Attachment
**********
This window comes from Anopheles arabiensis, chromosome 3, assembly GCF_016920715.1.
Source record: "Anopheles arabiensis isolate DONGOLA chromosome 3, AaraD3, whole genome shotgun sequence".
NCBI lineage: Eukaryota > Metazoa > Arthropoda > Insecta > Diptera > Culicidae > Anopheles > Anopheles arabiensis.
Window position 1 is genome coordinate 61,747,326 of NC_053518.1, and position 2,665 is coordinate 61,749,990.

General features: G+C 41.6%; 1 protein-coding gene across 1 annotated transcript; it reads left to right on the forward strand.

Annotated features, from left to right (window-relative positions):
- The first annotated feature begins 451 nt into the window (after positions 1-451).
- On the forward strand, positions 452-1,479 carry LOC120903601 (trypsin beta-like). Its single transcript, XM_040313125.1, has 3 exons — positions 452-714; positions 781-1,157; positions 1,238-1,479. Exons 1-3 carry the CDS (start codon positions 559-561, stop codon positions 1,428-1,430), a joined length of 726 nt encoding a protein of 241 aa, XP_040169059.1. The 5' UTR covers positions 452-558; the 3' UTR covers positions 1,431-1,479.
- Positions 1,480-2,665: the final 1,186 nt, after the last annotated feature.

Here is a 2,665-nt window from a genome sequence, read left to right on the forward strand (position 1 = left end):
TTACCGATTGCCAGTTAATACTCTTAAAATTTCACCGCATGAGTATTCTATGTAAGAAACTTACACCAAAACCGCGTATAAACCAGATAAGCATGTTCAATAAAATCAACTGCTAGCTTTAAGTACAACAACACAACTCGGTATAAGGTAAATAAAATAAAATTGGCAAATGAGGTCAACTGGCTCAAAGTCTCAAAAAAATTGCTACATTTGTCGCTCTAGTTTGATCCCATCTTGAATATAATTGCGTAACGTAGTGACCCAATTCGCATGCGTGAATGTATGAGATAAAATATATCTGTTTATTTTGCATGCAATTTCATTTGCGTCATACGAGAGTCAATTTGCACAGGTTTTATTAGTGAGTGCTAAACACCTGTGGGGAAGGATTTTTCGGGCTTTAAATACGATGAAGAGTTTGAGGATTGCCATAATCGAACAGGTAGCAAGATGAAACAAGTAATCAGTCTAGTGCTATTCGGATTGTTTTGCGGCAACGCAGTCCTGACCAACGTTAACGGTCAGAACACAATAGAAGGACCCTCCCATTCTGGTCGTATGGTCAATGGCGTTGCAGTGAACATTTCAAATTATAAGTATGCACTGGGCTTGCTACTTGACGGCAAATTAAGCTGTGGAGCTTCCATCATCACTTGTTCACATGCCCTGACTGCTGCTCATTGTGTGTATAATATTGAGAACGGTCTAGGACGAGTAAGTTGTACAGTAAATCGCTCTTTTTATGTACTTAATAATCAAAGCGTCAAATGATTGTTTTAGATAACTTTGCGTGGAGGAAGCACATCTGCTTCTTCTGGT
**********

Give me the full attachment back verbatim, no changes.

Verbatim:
This window comes from Anopheles arabiensis, chromosome 3, assembly GCF_016920715.1.
Source record: "Anopheles arabiensis isolate DONGOLA chromosome 3, AaraD3, whole genome shotgun sequence".
NCBI lineage: Eukaryota > Metazoa > Arthropoda > Insecta > Diptera > Culicidae > Anopheles > Anopheles arabiensis.
Window position 1 is genome coordinate 61,747,326 of NC_053518.1, and position 2,665 is coordinate 61,749,990.

General features: G+C 41.6%; 1 protein-coding gene across 1 annotated transcript; it reads left to right on the forward strand.

Annotated features, from left to right (window-relative positions):
- The first annotated feature begins 451 nt into the window (after positions 1-451).
- On the forward strand, positions 452-1,479 carry LOC120903601 (trypsin beta-like). Its single transcript, XM_040313125.1, has 3 exons — positions 452-714; positions 781-1,157; positions 1,238-1,479. Exons 1-3 carry the CDS (start codon positions 559-561, stop codon positions 1,428-1,430), a joined length of 726 nt encoding a protein of 241 aa, XP_040169059.1. The 5' UTR covers positions 452-558; the 3' UTR covers positions 1,431-1,479.
- Positions 1,480-2,665: the final 1,186 nt, after the last annotated feature.

Here is a 2,665-nt window from a genome sequence, read left to right on the forward strand (position 1 = left end):
TTACCGATTGCCAGTTAATACTCTTAAAATTTCACCGCATGAGTATTCTATGTAAGAAACTTACACCAAAACCGCGTATAAACCAGATAAGCATGTTCAATAAAATCAACTGCTAGCTTTAAGTACAACAACACAACTCGGTATAAGGTAAATAAAATAAAATTGGCAAATGAGGTCAACTGGCTCAAAGTCTCAAAAAAATTGCTACATTTGTCGCTCTAGTTTGATCCCATCTTGAATATAATTGCGTAACGTAGTGACCCAATTCGCATGCGTGAATGTATGAGATAAAATATATCTGTTTATTTTGCATGCAATTTCATTTGCGTCATACGAGAGTCAATTTGCACAGGTTTTATTAGTGAGTGCTAAACACCTGTGGGGAAGGATTTTTCGGGCTTTAAATACGATGAAGAGTTTGAGGATTGCCATAATCGAACAGGTAGCAAGATGAAACAAGTAATCAGTCTAGTGCTATTCGGATTGTTTTGCGGCAACGCAGTCCTGACCAACGTTAACGGTCAGAACACAATAGAAGGACCCTCCCATTCTGGTCGTATGGTCAATGGCGTTGCAGTGAACATTTCAAATTATAAGTATGCACTGGGCTTGCTACTTGACGGCAAATTAAGCTGTGGAGCTTCCATCATCACTTGTTCACATGCCCTGACTGCTGCTCATTGTGTGTATAATATTGAGAACGGTCTAGGACGAGTAAGTTGTACAGTAAATCGCTCTTTTTATGTACTTAATAATCAAAGCGTCAAATGATTGTTTTAGATAACTTTGCGTGGAGGAAGCACATCTGCTTCTTCTGGT